We'd love to hear your favorite features in Crusade.  I love the Citizen system but I think I end up enjoying the missions feature the most as I really hate late game micro. What are some of your favorite parts? What would you like more of?


AI loose ends

There's a number of loose ends on the AI I want to button up in the near future.  I finally found the reason why late game you'll see AI ships streaming all by themselves.  They're trying to reinforce other planets that are super far away.  Not a good idea though so I fixed that up. 

There's a laundry list of other things I am hoping to get done in the relatively new future as well.


Road Map: Spring 2017

The roadmap for Crusade mainly focuses on making it easier to mod it.  The timeline for it really boils down to how many engineers I can assign. 

Crusade currently has a "mixed" Steam score.  As a practical matter, if our player base doesn't like Crusade, then there's not a lot of incentive to dedicate resources to it.  Once we finish the bug squashing, we'll see where things settle at.

That said, below are some of the upcoming features we have in mind:

Galaxy Builder: Let's people use Steamworks to share tech tree parts, planetary improvements, citizens, promotions, missions, flavor text, player abilities, Starbase modules, components.  We are able to do this because in order to do Crusade as a DLC, we had to develop a way to make it so that a mod could more easily override or extend existing data robustly.

Galactic Empires: This is similar to the system we had in GalCiv II.  There's be an overall galaxy players could play on.  They would have a dedicated civilization for this using cannon traits (no making "god traits") and each day a new "sector" of the galaxy would be made available for people to play. The results would go towards their empire's score with control of the galaxy being based on total scores.

Admiral Battles: We are considering (depending on sales) letting flees that are commanded by an Admiral (a promoted Commander) have tactical control over their battle.  Right now, GalCiv III has tactical battles, it's just that they are forcibly put to auto-resolve (there's no UI to control units of course but if you watch the battle closely, you can see that the plumbing is there).  Only Admirals would be able to do this because GalCiv is not a game where the fate of your galactic civilization is based on an Ender Wiggin like leader.  Just as contested invasions are rare, Admiral battles would be very rare.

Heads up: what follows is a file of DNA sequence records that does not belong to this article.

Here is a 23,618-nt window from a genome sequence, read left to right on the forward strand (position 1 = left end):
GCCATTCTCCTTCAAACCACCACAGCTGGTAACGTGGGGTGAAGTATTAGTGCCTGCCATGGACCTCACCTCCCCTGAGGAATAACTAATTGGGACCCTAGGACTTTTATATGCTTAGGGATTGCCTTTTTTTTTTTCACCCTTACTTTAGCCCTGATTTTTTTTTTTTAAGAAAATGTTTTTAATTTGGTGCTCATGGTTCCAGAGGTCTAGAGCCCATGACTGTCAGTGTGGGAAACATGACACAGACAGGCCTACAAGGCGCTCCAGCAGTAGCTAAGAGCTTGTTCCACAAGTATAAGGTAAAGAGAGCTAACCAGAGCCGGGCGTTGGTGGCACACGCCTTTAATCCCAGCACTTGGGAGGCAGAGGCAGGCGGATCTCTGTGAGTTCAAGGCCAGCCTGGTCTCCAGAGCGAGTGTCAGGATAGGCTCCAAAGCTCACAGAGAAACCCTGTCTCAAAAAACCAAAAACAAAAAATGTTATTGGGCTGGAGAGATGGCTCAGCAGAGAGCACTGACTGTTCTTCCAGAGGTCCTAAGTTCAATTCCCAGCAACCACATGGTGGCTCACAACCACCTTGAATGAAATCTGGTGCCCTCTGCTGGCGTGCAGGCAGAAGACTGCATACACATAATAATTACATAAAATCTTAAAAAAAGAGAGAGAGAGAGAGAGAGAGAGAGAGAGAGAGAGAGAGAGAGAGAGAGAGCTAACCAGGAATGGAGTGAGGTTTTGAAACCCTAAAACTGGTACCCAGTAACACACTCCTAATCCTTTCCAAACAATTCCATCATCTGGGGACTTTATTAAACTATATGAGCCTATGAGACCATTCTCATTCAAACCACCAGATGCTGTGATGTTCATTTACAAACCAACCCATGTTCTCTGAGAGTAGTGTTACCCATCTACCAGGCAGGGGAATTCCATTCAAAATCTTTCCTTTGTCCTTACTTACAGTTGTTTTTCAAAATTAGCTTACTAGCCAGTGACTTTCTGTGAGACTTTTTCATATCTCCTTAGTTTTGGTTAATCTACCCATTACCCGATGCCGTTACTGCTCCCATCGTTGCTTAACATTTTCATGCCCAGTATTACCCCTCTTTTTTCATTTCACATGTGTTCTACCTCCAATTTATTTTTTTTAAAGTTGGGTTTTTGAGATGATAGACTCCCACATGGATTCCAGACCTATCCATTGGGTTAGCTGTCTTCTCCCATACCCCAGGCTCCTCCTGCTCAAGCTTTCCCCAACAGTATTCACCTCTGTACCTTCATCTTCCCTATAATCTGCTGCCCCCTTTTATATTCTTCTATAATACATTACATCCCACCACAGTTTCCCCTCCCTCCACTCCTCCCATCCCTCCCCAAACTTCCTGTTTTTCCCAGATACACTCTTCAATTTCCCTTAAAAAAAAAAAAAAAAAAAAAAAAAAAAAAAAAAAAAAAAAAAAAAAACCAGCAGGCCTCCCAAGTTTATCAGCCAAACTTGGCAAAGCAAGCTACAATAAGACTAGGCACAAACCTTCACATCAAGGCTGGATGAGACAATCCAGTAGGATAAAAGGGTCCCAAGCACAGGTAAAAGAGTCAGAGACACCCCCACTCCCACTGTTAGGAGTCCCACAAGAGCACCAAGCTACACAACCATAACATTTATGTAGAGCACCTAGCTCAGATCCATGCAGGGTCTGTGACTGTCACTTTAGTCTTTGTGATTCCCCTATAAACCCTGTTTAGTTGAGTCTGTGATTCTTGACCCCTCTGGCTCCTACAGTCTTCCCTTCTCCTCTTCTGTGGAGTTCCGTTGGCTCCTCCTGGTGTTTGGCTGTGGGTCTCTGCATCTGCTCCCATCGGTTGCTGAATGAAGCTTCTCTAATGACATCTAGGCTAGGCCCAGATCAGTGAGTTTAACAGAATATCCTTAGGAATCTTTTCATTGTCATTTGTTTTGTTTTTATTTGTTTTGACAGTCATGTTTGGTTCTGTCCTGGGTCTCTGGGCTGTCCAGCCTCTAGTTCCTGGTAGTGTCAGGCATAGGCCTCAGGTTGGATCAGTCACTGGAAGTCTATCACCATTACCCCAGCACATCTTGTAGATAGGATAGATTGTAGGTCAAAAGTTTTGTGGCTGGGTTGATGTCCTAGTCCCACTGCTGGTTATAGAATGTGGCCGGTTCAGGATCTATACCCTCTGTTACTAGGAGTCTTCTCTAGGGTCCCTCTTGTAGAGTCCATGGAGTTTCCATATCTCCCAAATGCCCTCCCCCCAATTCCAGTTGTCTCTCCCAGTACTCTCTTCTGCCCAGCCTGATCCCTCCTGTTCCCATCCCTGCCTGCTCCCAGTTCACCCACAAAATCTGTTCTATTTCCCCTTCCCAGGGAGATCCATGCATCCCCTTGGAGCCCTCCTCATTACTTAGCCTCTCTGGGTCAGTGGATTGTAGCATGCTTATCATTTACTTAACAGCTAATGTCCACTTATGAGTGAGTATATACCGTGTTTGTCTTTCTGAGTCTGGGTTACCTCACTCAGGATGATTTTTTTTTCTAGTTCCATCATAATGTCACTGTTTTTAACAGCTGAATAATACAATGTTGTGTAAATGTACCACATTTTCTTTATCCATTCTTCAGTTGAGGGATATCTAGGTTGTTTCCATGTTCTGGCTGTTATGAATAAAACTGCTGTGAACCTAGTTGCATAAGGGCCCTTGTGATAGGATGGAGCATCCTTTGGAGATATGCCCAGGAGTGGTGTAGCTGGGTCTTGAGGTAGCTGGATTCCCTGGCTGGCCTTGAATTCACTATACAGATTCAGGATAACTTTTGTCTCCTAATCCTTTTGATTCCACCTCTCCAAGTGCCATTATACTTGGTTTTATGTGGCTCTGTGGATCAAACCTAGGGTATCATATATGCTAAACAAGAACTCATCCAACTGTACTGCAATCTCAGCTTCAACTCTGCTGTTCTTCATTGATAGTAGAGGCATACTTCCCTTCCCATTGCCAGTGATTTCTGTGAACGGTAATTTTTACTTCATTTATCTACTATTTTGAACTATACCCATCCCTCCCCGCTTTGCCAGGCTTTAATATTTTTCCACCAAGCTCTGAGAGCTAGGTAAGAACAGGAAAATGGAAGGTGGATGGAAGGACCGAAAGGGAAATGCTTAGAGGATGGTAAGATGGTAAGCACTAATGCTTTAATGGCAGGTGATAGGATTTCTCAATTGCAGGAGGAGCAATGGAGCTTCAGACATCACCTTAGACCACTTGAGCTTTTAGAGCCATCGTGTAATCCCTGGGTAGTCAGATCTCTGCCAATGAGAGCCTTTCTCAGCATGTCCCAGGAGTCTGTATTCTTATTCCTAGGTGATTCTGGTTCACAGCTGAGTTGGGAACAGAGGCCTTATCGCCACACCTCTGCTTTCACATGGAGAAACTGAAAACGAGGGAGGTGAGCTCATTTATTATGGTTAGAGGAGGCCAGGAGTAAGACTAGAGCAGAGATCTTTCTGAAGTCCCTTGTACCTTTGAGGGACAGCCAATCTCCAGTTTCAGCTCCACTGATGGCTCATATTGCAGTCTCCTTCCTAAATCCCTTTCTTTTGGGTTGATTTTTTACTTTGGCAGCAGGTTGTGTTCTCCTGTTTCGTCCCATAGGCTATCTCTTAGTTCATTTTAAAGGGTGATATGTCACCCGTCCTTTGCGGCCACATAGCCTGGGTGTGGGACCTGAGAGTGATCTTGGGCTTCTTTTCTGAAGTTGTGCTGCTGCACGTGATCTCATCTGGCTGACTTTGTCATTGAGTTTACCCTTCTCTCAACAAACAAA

Arena Multiplayer: We would really like to make Crusade be a really good multiplayer game.  While Multiplayer wasn't our focus, the Citizen system was developed with multiplayer in mind as it drastically reduces the cheesy gamey exploitation techniques that the base game has in multiplayer.  Arena Multiplayer would be similar to the Galactic Empires except each day, a random, Arena sized map (think very small map) would be made available.  These would be for friends or strangers to play each other in.  There would be 1 on 1 and 2 v 2 maps with the entire match likely to last between 30 minutes to 90 minutes depending on the circumstances.  The upcoming Turn-Time counter would help ensure that the game moved along (see what we do in The Political Machine).

More MORE AI: At this point, I have a pretty good handle on how they did the original AI for GalCiv III and I think most people notice the AI is much better (and in the case of the AI buying lots of ships, with unearned money, this was actually something in the base game that only became apparent in Crusade because the AI got a lot smarter about when and what to rush buy).